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#### karush

##### Well-known member

- Jan 31, 2012

- 2,929

ok I think I got (a) and (b) on just observation

but (c) doesn't look like x,y,z will be intergers so ?????

- Thread starter karush
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- Thread starter
- #1

- Jan 31, 2012

- 2,929

ok I think I got (a) and (b) on just observation

but (c) doesn't look like x,y,z will be intergers so ?????

- Jan 29, 2012

- 1,151

1) The vectors are independent

2) The vectors span the space

3) There are n vectors in the space.

Further, any two of those imply the third.

The simplest way to answer the first question is that a basis for a three dimensional vector space, such as [tex]R^3[/tex], must contain three vectors, not two.

For the second, rather than using matrices, I would write

[tex]a\begin{bmatrix}1 \\ 1 \\ 1 \end{bmatrix}+ b\begin{bmatrix}1 \\ 2 \\ 3 \end{bmatrix}= \begin{bmatrix}a+ b \\ a+ 2b \\ a+ 3b\end{bmatrix}= \begin{bmatrix} 0 \\ 0 \\ 0 \end{bmatrix}[/tex]

so we must have a+ b= 0, a+ 2b= 0, and a+ 3b= 0. Subtracting the first equation from the second we have b= 0 and then a+ b= a+ 0= 0 so a= 0. The coefficients are a= b= 0 so the vectors are independent.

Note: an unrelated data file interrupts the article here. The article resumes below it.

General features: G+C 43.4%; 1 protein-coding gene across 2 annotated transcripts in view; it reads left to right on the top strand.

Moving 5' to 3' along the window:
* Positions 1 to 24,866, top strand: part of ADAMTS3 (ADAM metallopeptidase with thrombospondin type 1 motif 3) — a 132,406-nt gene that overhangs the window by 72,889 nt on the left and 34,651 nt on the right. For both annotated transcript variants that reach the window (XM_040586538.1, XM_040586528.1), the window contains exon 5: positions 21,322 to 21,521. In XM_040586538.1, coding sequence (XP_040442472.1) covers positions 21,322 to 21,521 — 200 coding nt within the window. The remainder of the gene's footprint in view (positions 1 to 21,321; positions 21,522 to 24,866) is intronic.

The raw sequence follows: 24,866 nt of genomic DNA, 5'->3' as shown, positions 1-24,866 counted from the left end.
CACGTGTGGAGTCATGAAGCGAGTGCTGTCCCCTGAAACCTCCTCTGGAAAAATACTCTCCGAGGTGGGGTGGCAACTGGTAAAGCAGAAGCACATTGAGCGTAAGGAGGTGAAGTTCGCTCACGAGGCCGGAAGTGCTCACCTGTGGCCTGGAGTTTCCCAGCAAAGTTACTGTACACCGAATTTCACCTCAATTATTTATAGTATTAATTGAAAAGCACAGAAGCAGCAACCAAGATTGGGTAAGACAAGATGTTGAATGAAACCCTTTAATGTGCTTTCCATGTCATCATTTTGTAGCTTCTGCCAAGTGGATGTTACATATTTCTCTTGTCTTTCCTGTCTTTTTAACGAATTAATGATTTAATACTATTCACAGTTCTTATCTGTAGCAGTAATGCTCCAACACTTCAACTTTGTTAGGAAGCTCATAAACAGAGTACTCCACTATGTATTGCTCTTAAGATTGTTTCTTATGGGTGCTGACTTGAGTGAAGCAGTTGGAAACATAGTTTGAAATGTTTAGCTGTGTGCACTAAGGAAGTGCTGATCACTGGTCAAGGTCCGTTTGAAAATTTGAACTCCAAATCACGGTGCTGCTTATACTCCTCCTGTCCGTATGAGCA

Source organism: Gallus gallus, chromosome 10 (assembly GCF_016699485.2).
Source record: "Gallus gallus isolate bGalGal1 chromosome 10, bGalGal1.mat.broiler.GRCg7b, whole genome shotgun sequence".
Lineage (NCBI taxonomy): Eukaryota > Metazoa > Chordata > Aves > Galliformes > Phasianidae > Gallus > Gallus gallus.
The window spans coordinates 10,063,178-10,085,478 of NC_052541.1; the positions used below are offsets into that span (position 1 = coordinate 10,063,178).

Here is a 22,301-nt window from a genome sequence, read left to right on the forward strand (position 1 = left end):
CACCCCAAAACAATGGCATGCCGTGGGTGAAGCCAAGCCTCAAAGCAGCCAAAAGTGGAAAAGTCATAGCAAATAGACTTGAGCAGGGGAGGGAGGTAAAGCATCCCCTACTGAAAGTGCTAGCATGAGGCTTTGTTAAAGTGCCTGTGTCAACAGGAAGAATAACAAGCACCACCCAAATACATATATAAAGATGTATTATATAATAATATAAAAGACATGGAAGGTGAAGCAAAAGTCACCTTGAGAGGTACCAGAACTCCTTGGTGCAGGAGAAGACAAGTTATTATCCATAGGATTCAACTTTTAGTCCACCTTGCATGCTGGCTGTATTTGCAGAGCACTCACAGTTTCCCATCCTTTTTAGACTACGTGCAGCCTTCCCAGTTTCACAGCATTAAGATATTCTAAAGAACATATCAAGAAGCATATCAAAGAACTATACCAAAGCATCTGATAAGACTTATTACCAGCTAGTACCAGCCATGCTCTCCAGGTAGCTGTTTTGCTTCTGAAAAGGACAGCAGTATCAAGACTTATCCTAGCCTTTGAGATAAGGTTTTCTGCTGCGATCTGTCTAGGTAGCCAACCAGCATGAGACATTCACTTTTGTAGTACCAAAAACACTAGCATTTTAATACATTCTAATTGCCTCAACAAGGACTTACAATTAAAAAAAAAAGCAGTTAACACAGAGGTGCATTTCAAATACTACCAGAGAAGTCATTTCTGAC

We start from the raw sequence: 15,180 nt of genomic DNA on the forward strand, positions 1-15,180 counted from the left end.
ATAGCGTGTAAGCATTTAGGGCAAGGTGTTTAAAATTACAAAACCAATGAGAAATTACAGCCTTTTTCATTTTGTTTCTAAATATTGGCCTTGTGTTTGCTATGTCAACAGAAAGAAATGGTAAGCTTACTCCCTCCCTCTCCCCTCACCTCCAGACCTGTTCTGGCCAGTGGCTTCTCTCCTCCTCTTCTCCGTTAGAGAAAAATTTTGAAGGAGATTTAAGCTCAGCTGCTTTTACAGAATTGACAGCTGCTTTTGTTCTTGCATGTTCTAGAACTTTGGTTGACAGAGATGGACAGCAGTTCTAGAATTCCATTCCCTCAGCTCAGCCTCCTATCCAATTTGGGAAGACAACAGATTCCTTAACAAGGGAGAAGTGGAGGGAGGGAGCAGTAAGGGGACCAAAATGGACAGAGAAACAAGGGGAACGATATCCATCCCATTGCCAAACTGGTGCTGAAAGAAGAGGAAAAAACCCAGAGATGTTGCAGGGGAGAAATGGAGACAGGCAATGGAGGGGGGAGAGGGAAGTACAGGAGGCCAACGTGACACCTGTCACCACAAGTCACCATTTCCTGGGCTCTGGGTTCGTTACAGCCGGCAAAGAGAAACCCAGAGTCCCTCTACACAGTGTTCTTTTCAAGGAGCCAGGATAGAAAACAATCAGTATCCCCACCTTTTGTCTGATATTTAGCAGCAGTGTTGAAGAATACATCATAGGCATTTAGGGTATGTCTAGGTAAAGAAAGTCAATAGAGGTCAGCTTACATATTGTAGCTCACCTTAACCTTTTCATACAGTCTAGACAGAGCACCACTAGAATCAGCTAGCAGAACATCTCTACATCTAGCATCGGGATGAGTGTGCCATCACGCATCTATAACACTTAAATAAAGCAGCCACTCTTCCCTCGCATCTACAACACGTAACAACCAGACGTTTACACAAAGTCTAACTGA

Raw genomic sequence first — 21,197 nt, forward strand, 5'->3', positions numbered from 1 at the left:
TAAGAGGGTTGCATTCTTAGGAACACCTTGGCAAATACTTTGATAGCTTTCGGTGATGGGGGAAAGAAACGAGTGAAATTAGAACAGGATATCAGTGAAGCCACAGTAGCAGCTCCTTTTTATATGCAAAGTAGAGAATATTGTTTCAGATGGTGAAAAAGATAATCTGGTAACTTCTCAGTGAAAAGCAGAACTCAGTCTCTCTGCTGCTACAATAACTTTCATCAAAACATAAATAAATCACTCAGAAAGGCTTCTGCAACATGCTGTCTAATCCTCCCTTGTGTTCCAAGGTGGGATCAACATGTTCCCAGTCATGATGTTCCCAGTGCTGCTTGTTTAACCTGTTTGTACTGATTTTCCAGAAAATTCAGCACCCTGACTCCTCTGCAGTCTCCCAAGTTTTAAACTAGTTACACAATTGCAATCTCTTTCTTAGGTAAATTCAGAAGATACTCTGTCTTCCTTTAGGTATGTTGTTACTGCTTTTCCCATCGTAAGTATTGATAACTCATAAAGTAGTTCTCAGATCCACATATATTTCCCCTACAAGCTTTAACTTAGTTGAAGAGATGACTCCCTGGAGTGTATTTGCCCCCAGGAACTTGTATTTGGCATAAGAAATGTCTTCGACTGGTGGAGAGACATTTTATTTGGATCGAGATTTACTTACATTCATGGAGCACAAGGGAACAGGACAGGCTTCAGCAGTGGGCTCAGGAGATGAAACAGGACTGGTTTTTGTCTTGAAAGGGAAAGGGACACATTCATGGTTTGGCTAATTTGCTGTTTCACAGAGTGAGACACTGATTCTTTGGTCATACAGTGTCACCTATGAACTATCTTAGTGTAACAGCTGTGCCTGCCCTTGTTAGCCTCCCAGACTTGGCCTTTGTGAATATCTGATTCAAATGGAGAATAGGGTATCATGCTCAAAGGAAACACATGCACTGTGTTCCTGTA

(Actually,

There are, of course, infinitely many correct answers to

(c) Find a vector, v, such that [tex]\{\begin{bmatrix}1 \\ 1 \\ 1\end{bmatrix}, \begin{bmatrix}1 \\ 2 \\ 3 \end{bmatrix}, v\}[/tex] is a basis for [tex]R^3[/tex]. Since those are three vectors it sufficient to find v such that the three vectors are independent or such that they span [tex]R^3[/tex]. You appear to have chosen to find v such that the three vectors are independent but you haven't finished the problem.

\begin{bmatrix}1 \\ 2 \\ 3 \end{bmatrix}= \begin{bmatrix}2 \\ 3 \\ 4\end{bmatrix}

. To find a vector, v, that is NOT a linear combination, just change one of those components. Change, say, the "4" to "5": [tex]v= \begin{bmatrix}2 \\ 3 \\ 5 \end{bmatrix}[/tex]. The first two components are from "u+ v" while the third is not so v is not any linear combination.

(Since these are 3-vectors, you could also take v to be the "cross product" of the two given vectors. The cross product of two vectors is perpendicular to both so independent of them.)

(Since these are 3-vectors, you could also take v to be the "cross product" of the two given vectors. The cross product of two vectors is perpendicular to both so independent of them.)

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- Jan 31, 2012

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but they seem to use the augmented matrix in the examples

thank you for the expanded explanation that was a great help